Unicycling is the pursuit of pleasure through self improvement:
improvement of skill, strength, fitness, and the pleasure of sharing
those skills and teaching others. We are Epicureans.

Finally, my signature line, which is a genuine quotation, shows that
even Master Kong (Confucius is a Latinization of his name) was a
unicyclist in his spare time.

Mikefule - Roland Hope School of Unicycling

"Our greatest glory is not in never falling, but in rising every time we
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August 22nd 03, 10:22 PM

cornsyrup - e i n r a d
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August 22nd 03, 10:25 PM
Mikefule wrote:
> *
> Which must be why the unwise are so eager to point out that we've
> lost our back wheels, or handlebars, or crossbars, but we smile
> serenely, and continue, self contained, content with the remaining
> wheel and seat, and balanced in ourselves.
> *

Brilliant! I would never have thought of putting it like that.

I still find it annoying to hear those comments cos, even if they're
meant as just jokes, they do imply that there is a lack, almost as if
I'm really wanting to ride a bicycle but can't afford one and am making
do with one wheel.

And I guess the reason I still find it difficult not to inwardly cringe
whenever I hear someone start to say it is that I'm sad that the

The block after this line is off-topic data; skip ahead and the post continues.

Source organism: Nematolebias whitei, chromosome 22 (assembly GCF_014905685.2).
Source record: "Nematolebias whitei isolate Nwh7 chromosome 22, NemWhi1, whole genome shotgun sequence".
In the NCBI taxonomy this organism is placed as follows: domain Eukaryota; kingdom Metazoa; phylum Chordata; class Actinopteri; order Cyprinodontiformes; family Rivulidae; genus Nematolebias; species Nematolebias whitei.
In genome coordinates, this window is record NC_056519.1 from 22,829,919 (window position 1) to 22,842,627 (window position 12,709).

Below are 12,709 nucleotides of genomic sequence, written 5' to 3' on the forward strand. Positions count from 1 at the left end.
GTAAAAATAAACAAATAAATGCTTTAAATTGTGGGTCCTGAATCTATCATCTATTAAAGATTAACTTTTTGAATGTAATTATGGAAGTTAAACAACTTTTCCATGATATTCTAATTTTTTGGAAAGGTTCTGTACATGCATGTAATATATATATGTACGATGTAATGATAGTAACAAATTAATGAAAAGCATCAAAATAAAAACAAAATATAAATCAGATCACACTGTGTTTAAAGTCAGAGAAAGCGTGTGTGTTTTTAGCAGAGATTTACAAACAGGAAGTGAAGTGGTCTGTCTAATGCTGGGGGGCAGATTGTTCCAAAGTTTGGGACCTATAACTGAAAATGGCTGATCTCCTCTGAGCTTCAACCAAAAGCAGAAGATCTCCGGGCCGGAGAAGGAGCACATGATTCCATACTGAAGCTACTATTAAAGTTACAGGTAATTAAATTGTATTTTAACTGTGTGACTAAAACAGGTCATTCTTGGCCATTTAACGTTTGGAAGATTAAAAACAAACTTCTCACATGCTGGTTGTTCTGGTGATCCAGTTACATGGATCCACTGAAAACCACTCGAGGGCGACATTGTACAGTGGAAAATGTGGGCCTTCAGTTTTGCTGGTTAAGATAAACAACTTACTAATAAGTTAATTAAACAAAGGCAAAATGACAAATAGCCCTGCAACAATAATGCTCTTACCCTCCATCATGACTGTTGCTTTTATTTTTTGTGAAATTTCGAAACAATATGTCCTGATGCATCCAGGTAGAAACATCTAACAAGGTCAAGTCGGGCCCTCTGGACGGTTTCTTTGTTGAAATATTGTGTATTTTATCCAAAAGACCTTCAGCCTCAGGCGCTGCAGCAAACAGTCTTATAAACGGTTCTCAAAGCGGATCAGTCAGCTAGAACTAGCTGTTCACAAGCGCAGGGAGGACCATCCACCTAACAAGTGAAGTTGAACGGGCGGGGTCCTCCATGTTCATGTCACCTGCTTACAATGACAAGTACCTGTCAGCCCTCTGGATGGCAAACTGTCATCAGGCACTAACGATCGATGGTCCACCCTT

instintive reaction of the 'man in the street' is one fueled by notions
of loss/negativity than what I hope they are really feeling, which is
that they've seen someone having a great time doing something that is
good in itself.

Mike- have you ever read 'Zen and the Art of Motorcycle Maintainance'?

If not I think you'd appreciate it, it's not about zen at all but has a
lot of stuff derived from Western philosophy and Greek philosophy
applied to a life of wheeled roaming.

I did a degree in philosophy many years ago and one of the things I
picked up from 'Zen and the ....' was the way the word 'just' is slipped
into an argument to cleverly put down a point.

The example from the book was in relation to 'quality/morality' being
what we choose, and someone then says- "but then morality is just what
we like".

Ever since I always watch out for the word 'just' in a debate and often
find that by removing it from what has been said you can see that there
is no real content in the statement.

I mention this cos of the couple you mention who asked if your reason
for unicycling was 'just for fun'- as if it being fun is not enough

onewheeldave - Semi Skilled Unicyclist

"He's also been known to indulge in a spot of flame juggling - but it's
the Muni that really fires him up."

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August 23rd 03, 08:08 AM
I am currently reading Zen and the art of motocycle mantinance lol

I am reading about plato and how much of an ass he was lol

Who cares if the crazy guy likes him? I sure at hell don't!

(Just thought i would add my 2 cents)

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Memphis Mud
August 23rd 03, 01:04 PM
At work, some of the time I deal with mopey bad attitudes, fast paced
impossible deadlines, stress, high blood pressure, some jerks and stupid

When I'm about to hop up a curb with my unicycle, non of that is in my

At that moment, I "just" want to clear that curb without busting my

Memphis Mud - Student of GrandMaster 2T

Mantra: Avoid Hitting Tailbone...Avoid Hitting Tailbone...